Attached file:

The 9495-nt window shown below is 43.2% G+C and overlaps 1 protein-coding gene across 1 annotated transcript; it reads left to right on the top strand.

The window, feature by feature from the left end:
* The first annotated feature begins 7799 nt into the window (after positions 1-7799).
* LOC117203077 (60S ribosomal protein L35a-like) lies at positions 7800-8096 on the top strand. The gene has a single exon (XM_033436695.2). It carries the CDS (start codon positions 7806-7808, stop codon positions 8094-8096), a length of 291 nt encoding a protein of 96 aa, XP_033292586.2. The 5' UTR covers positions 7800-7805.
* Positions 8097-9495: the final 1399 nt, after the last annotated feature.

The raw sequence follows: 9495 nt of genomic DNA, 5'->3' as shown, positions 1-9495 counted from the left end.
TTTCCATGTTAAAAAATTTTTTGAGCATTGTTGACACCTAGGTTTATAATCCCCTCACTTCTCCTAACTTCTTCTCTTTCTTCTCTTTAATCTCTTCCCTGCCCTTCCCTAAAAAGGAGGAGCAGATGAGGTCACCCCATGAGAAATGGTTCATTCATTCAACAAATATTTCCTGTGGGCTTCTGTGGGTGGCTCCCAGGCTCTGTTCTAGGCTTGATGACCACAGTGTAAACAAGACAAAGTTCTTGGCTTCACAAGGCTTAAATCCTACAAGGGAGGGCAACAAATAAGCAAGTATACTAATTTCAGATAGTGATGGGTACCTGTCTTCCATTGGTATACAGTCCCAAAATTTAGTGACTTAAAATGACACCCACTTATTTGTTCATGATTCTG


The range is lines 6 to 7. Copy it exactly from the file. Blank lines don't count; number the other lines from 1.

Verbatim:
The raw sequence follows: 9495 nt of genomic DNA, 5'->3' as shown, positions 1-9495 counted from the left end.
TTTCCATGTTAAAAAATTTTTTGAGCATTGTTGACACCTAGGTTTATAATCCCCTCACTTCTCCTAACTTCTTCTCTTTCTTCTCTTTAATCTCTTCCCTGCCCTTCCCTAAAAAGGAGGAGCAGATGAGGTCACCCCATGAGAAATGGTTCATTCATTCAACAAATATTTCCTGTGGGCTTCTGTGGGTGGCTCCCAGGCTCTGTTCTAGGCTTGATGACCACAGTGTAAACAAGACAAAGTTCTTGGCTTCACAAGGCTTAAATCCTACAAGGGAGGGCAACAAATAAGCAAGTATACTAATTTCAGATAGTGATGGGTACCTGTCTTCCATTGGTATACAGTCCCAAAATTTAGTGACTTAAAATGACACCCACTTATTTGTTCATGATTCTG